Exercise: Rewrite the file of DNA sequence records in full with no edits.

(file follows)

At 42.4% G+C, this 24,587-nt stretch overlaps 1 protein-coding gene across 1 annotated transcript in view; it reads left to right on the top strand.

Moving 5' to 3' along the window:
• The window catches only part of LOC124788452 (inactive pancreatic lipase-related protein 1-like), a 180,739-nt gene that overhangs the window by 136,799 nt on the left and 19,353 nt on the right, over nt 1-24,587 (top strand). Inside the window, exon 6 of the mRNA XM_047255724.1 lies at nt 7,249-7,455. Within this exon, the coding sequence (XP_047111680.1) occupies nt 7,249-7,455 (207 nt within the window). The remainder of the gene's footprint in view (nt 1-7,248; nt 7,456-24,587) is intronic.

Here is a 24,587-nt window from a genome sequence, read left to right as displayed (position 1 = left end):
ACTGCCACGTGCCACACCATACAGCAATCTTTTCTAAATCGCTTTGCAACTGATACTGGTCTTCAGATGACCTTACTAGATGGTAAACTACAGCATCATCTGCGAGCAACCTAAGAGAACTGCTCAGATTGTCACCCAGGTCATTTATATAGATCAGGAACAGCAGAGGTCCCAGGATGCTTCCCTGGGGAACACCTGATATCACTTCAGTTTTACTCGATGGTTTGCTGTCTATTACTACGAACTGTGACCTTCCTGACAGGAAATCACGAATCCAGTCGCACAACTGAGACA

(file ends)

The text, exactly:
At 42.4% G+C, this 24,587-nt stretch overlaps 1 protein-coding gene across 1 annotated transcript in view; it reads left to right on the top strand.

Moving 5' to 3' along the window:
• The window catches only part of LOC124788452 (inactive pancreatic lipase-related protein 1-like), a 180,739-nt gene that overhangs the window by 136,799 nt on the left and 19,353 nt on the right, over nt 1-24,587 (top strand). Inside the window, exon 6 of the mRNA XM_047255724.1 lies at nt 7,249-7,455. Within this exon, the coding sequence (XP_047111680.1) occupies nt 7,249-7,455 (207 nt within the window). The remainder of the gene's footprint in view (nt 1-7,248; nt 7,456-24,587) is intronic.

Here is a 24,587-nt window from a genome sequence, read left to right as displayed (position 1 = left end):
ACTGCCACGTGCCACACCATACAGCAATCTTTTCTAAATCGCTTTGCAACTGATACTGGTCTTCAGATGACCTTACTAGATGGTAAACTACAGCATCATCTGCGAGCAACCTAAGAGAACTGCTCAGATTGTCACCCAGGTCATTTATATAGATCAGGAACAGCAGAGGTCCCAGGATGCTTCCCTGGGGAACACCTGATATCACTTCAGTTTTACTCGATGGTTTGCTGTCTATTACTACGAACTGTGACCTTCCTGACAGGAAATCACGAATCCAGTCGCACAACTGAGACA